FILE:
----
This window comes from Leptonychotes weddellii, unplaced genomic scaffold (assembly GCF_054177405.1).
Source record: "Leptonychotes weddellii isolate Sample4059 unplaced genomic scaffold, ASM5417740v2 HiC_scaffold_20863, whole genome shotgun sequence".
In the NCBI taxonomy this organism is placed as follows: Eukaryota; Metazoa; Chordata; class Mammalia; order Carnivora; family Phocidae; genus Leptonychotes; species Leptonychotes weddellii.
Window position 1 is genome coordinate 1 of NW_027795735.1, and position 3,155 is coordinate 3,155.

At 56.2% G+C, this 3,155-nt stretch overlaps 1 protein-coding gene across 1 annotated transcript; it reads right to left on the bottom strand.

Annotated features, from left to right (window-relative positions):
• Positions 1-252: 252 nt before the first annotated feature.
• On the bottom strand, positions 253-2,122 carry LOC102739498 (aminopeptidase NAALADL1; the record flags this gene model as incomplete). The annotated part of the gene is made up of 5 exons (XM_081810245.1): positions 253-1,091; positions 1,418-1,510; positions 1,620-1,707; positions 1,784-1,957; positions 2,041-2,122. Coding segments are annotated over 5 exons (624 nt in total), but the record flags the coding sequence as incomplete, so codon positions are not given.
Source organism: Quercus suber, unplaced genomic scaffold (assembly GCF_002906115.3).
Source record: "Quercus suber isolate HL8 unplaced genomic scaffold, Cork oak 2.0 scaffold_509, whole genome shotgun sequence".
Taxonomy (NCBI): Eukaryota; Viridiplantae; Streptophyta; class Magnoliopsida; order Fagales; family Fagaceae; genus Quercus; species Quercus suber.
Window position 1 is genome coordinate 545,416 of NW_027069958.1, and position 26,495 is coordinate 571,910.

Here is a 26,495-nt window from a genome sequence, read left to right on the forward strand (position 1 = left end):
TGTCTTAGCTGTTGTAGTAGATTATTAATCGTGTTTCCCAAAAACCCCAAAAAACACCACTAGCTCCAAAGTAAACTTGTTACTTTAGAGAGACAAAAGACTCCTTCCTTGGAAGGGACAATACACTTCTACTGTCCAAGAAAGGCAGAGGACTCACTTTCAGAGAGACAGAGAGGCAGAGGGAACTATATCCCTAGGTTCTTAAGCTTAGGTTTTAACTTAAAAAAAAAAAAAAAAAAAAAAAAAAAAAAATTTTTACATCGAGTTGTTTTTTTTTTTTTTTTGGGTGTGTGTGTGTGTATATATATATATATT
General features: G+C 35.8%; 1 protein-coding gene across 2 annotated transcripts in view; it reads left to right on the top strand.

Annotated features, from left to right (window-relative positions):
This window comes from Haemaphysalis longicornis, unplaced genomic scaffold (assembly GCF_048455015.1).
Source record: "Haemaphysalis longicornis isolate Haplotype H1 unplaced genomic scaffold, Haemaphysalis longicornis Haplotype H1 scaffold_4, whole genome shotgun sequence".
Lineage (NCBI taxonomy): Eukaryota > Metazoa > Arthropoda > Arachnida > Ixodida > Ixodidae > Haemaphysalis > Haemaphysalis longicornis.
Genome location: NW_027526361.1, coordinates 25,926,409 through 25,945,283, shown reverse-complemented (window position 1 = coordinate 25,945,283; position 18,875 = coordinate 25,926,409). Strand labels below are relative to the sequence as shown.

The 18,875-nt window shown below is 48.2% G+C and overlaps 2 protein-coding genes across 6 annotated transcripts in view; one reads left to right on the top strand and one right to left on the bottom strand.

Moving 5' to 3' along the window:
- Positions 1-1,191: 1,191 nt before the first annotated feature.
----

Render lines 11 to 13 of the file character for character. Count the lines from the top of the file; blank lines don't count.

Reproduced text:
Taxonomy (NCBI): Eukaryota; Viridiplantae; Streptophyta; class Magnoliopsida; order Fagales; family Fagaceae; genus Quercus; species Quercus suber.
Window position 1 is genome coordinate 545,416 of NW_027069958.1, and position 26,495 is coordinate 571,910.

Here is a 26,495-nt window from a genome sequence, read left to right on the forward strand (position 1 = left end):